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I know next to nothing about networking so apologies if this is a stupid or strange question.

Our systems administration/IT support is outsourced to a consulting company. I was working with them to try and figure out a routing issue. We have policy-based routing set up that should route any connection attempts to a certain IP range through a separate router. As I don't yet have the program that's going to be using this connection I was trying to verify it was set up correctly via tracert. The policy would sometimes correctly route it to the separate connection, with it being incorrectly routed with the catch-all internet connection policy the rest of the time.

The person I was working with from the consulting company couldn't figure it out, so he had to contact their rep at Watchguard. They determined it was caused by the default internet routing policy being ranked higher on the policy list than the specific IP range policy. When the problem continued after adjusting this, the rep went on to say that the firewall policies wouldn't be affecting any ping or tracert attempts anyways, and that any programs attempting to connect to an IP in the set range would be routed correctly.

I haven't had the chance to verify this yet with the particular application that will be using the connection. However I'm seeing some connection attempts to certain IPs randomly be routed to the separate connection when the IPs should not have triggered that policy. It seems like all of the policies are configured correctly so I would think this is a firewall issue. Does the rep's claim about firewall policies not affecting ping/tracert have any merit? I'll likely have to get in touch with them again about correcting this but I wanted to know in advance if this guy may or may not know what he's talking about.

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Standard ping and traceroute using ICMP rather than TCP or UDP. It's possibly your routing policy is only set up for TCP and UDP. – Paul Tomblin May 31 '11 at 15:00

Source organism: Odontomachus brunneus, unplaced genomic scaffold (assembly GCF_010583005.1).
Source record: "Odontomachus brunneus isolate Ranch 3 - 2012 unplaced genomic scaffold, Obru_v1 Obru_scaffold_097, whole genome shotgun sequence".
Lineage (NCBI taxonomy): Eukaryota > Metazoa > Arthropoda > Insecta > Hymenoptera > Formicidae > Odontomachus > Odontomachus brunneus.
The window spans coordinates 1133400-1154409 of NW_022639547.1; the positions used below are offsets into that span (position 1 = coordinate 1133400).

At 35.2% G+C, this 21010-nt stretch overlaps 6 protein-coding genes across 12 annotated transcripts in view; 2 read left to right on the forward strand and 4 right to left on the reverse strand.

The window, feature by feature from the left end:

up vote 1 down vote accepted

ping is using ICMP, normally traceroute generates either UDP or ICMP traffic (Unix/Windows difference). Hence, technically you should be able to easily discern diagnostic traffic from application generated one based on protocol used (assuming it's using TCP).

Therefore, it is possible that the routing policy is set to apply only to TCP traffic (as an example). So the statement in your question may be valid. But it would be a specific decision of the administrator. There should be no problem with applying the policy to all traffic, no matter the type, based on IP ranges. So if they wanted, the diagnostic traffic would use the same policy. In fact, I think it would be more reasonable to do so in the first place.

That said, the rep may have some merit, so you shouldn't dismiss him too early. But I would tread carefully, as the other problems you're mentioning (policy triggered when it shouldn't be) mean that probably there are some configuration issues. So it's equally probable that he may indeed not know what he's talking about.

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Good answer by Karol Picza - you need to make the distinction between TCP, UDP and ICMP. As an additional point to help you troubleshoot, take a look at a linux toold called traceproto. It's quite similar to standard traceroute with the additional functionality of being able to specify a protocol and port, whereas standard traceroute only uses ICMP.

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Thanks for the tool recommendation. We're an all MS shop, do you know any equivalent for Windows? – John Straka Jun 1 '11 at 10:44
Sorry, there's no Windows port for it. Pity about the Windows setup, there are some really fantastic Linux tools for network tracing. You could always use an Ubuntu live CD if you are interested. – Richard Keller Jun 1 '11 at 22:25

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